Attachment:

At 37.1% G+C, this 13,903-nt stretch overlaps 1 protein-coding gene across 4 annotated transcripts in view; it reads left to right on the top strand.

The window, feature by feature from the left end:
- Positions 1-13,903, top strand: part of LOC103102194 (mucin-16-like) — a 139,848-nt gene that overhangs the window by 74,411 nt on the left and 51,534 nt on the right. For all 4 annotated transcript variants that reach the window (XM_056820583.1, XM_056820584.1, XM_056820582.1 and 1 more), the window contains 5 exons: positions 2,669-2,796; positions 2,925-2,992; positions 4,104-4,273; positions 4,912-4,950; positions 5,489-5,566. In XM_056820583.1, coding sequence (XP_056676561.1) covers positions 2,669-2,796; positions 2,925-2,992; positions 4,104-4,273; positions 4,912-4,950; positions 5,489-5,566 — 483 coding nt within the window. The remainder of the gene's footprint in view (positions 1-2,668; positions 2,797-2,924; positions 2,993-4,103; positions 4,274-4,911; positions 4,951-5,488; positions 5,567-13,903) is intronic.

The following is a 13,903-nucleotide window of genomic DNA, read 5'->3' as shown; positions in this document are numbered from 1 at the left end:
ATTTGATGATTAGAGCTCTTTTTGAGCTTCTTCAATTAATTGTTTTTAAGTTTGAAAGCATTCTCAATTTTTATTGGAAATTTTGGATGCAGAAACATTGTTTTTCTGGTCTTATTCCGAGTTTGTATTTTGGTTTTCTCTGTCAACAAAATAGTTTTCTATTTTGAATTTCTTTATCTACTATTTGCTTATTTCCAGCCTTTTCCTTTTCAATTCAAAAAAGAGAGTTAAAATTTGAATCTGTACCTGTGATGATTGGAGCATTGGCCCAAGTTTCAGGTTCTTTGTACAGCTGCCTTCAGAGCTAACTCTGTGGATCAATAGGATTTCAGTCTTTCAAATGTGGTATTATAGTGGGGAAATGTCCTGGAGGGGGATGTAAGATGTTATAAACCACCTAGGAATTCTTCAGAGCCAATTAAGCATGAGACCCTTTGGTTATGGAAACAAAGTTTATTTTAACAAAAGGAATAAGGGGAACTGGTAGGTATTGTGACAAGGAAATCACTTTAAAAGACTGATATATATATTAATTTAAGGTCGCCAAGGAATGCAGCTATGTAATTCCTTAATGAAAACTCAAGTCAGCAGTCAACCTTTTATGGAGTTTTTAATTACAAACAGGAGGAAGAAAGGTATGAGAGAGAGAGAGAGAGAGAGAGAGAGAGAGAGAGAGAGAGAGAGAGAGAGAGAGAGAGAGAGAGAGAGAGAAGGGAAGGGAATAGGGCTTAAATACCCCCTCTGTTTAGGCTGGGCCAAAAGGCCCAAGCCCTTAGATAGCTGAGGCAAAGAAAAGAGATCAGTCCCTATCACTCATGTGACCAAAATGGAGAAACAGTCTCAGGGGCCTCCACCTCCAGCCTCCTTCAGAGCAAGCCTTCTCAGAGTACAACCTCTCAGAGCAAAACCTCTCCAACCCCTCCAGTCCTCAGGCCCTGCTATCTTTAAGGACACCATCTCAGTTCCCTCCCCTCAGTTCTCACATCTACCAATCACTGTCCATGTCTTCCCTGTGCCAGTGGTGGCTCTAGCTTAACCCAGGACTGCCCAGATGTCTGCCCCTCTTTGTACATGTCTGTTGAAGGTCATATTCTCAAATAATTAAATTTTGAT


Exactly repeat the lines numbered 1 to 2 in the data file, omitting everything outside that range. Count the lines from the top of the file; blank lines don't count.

At 37.1% G+C, this 13,903-nt stretch overlaps 1 protein-coding gene across 4 annotated transcripts in view; it reads left to right on the top strand.

The window, feature by feature from the left end: